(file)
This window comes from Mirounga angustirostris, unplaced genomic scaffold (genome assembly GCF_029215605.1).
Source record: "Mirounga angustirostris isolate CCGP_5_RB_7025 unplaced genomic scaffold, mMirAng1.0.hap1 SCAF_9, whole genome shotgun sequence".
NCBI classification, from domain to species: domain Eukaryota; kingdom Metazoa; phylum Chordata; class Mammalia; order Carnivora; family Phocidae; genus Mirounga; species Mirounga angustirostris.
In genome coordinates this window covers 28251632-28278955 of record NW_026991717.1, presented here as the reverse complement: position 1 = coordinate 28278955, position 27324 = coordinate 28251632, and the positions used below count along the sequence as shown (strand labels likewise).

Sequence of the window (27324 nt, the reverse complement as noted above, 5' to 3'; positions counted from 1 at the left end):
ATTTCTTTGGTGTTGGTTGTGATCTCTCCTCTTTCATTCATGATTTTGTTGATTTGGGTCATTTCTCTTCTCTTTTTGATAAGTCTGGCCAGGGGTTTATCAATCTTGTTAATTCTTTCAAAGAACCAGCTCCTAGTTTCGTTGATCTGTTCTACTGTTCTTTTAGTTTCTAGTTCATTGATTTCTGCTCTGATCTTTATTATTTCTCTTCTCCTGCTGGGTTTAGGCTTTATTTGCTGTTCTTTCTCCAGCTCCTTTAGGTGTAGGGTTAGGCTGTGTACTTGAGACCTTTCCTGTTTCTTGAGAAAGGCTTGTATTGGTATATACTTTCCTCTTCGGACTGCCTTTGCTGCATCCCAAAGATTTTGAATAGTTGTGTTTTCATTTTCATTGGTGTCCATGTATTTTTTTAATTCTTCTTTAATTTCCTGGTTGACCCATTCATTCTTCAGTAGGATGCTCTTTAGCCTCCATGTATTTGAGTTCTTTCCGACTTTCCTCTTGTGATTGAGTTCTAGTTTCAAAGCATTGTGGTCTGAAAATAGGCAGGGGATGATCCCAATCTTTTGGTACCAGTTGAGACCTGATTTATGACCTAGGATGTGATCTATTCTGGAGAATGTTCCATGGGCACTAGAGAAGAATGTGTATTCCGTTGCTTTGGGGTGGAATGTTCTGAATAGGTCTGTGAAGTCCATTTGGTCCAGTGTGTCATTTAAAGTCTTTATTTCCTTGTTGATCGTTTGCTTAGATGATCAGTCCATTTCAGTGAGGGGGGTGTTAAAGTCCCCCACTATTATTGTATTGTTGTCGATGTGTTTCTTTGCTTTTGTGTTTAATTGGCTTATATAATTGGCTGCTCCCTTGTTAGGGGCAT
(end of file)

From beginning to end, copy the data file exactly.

This window comes from Mirounga angustirostris, unplaced genomic scaffold (genome assembly GCF_029215605.1).
Source record: "Mirounga angustirostris isolate CCGP_5_RB_7025 unplaced genomic scaffold, mMirAng1.0.hap1 SCAF_9, whole genome shotgun sequence".
NCBI classification, from domain to species: domain Eukaryota; kingdom Metazoa; phylum Chordata; class Mammalia; order Carnivora; family Phocidae; genus Mirounga; species Mirounga angustirostris.
In genome coordinates this window covers 28251632-28278955 of record NW_026991717.1, presented here as the reverse complement: position 1 = coordinate 28278955, position 27324 = coordinate 28251632, and the positions used below count along the sequence as shown (strand labels likewise).

Sequence of the window (27324 nt, the reverse complement as noted above, 5' to 3'; positions counted from 1 at the left end):
ATTTCTTTGGTGTTGGTTGTGATCTCTCCTCTTTCATTCATGATTTTGTTGATTTGGGTCATTTCTCTTCTCTTTTTGATAAGTCTGGCCAGGGGTTTATCAATCTTGTTAATTCTTTCAAAGAACCAGCTCCTAGTTTCGTTGATCTGTTCTACTGTTCTTTTAGTTTCTAGTTCATTGATTTCTGCTCTGATCTTTATTATTTCTCTTCTCCTGCTGGGTTTAGGCTTTATTTGCTGTTCTTTCTCCAGCTCCTTTAGGTGTAGGGTTAGGCTGTGTACTTGAGACCTTTCCTGTTTCTTGAGAAAGGCTTGTATTGGTATATACTTTCCTCTTCGGACTGCCTTTGCTGCATCCCAAAGATTTTGAATAGTTGTGTTTTCATTTTCATTGGTGTCCATGTATTTTTTTAATTCTTCTTTAATTTCCTGGTTGACCCATTCATTCTTCAGTAGGATGCTCTTTAGCCTCCATGTATTTGAGTTCTTTCCGACTTTCCTCTTGTGATTGAGTTCTAGTTTCAAAGCATTGTGGTCTGAAAATAGGCAGGGGATGATCCCAATCTTTTGGTACCAGTTGAGACCTGATTTATGACCTAGGATGTGATCTATTCTGGAGAATGTTCCATGGGCACTAGAGAAGAATGTGTATTCCGTTGCTTTGGGGTGGAATGTTCTGAATAGGTCTGTGAAGTCCATTTGGTCCAGTGTGTCATTTAAAGTCTTTATTTCCTTGTTGATCGTTTGCTTAGATGATCAGTCCATTTCAGTGAGGGGGGTGTTAAAGTCCCCCACTATTATTGTATTGTTGTCGATGTGTTTCTTTGCTTTTGTGTTTAATTGGCTTATATAATTGGCTGCTCCCTTGTTAGGGGCAT